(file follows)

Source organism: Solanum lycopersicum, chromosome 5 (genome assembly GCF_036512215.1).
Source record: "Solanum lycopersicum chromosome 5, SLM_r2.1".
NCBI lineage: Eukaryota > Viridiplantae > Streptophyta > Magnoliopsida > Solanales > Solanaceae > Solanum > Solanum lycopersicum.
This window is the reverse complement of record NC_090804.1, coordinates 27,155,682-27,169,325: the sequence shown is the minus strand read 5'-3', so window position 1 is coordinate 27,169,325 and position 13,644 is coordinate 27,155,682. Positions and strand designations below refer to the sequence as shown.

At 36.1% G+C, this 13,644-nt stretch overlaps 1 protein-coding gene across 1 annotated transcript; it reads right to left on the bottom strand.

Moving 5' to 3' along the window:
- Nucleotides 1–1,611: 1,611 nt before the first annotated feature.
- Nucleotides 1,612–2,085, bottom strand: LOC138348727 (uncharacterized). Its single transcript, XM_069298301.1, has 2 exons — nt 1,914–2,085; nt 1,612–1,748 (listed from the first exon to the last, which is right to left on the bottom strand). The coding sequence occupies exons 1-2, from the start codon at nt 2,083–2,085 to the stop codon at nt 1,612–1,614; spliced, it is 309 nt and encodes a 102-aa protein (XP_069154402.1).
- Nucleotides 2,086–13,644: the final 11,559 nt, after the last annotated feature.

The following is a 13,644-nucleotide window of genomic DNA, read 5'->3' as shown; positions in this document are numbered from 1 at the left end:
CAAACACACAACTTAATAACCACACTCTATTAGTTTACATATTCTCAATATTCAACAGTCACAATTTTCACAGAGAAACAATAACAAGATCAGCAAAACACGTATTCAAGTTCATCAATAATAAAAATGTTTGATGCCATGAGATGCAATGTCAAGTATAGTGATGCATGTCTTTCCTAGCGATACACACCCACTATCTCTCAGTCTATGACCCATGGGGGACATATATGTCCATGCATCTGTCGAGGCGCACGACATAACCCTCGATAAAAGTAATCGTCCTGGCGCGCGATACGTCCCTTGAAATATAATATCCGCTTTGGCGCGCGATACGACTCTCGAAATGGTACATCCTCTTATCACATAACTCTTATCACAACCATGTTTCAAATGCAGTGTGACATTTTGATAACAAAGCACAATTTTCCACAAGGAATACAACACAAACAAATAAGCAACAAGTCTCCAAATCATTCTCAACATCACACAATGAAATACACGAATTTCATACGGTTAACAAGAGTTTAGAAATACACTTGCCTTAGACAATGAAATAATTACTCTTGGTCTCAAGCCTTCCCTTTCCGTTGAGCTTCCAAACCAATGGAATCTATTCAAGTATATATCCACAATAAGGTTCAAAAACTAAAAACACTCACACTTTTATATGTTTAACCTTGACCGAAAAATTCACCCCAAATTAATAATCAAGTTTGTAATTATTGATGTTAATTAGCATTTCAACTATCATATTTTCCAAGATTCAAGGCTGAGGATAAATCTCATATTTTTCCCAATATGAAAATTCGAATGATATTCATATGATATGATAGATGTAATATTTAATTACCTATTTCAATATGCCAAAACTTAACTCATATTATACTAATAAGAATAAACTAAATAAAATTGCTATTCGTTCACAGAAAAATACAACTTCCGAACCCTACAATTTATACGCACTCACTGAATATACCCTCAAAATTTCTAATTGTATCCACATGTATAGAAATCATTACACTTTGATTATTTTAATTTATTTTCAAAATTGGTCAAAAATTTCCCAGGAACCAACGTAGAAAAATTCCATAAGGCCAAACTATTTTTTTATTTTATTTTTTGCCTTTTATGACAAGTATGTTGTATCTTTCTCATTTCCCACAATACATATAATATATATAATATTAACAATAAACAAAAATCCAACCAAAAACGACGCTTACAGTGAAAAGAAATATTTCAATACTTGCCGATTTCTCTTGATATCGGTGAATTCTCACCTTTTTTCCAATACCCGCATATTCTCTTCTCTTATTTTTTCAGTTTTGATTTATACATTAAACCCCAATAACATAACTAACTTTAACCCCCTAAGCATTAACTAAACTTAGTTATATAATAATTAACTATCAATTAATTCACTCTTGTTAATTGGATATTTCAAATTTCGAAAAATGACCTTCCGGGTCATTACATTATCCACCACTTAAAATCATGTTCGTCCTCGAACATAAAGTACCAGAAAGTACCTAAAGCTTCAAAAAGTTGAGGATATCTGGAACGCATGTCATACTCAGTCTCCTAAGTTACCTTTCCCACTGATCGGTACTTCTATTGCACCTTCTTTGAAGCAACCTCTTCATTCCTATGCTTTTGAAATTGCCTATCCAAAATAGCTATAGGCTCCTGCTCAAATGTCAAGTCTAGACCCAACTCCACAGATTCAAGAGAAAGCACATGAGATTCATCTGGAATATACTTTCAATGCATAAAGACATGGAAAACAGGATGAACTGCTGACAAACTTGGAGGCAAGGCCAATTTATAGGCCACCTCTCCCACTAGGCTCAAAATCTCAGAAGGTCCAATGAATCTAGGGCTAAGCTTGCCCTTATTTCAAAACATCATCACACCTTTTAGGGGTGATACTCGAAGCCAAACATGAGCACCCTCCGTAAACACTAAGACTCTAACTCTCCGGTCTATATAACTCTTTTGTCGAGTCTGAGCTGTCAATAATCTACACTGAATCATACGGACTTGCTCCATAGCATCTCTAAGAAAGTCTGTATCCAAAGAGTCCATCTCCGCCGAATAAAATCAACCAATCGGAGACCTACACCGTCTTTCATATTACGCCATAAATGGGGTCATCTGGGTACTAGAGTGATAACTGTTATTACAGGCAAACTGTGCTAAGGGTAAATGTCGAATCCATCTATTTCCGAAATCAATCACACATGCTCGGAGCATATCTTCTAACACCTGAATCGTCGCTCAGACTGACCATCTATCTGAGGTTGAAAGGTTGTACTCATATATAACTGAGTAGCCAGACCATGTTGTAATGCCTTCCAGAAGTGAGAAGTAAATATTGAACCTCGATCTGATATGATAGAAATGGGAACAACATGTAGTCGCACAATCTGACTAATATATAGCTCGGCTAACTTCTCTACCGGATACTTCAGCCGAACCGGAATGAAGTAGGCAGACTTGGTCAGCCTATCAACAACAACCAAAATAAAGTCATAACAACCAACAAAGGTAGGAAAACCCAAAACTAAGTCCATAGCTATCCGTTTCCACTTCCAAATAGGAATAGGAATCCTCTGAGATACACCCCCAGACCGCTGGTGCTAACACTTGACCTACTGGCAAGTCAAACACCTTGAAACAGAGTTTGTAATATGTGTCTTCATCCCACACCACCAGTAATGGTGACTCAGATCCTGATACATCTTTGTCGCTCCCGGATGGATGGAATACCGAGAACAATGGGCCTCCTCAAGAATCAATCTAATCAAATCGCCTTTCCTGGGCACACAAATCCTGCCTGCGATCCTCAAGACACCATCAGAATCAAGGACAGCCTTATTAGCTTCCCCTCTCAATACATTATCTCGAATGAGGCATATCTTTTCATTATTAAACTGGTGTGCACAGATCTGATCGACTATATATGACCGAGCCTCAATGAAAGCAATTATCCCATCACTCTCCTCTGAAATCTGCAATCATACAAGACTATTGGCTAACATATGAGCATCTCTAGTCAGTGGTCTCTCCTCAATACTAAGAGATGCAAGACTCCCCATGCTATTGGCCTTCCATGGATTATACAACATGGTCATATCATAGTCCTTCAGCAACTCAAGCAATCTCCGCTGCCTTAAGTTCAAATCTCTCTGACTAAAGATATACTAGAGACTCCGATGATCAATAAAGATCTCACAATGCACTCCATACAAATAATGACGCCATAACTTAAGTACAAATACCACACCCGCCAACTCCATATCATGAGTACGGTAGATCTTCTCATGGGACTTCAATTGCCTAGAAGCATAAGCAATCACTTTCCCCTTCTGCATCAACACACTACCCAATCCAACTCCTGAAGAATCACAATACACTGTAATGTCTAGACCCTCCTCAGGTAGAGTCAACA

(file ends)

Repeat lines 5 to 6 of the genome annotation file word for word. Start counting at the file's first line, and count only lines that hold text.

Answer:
At 36.1% G+C, this 13,644-nt stretch overlaps 1 protein-coding gene across 1 annotated transcript; it reads right to left on the bottom strand.

Moving 5' to 3' along the window: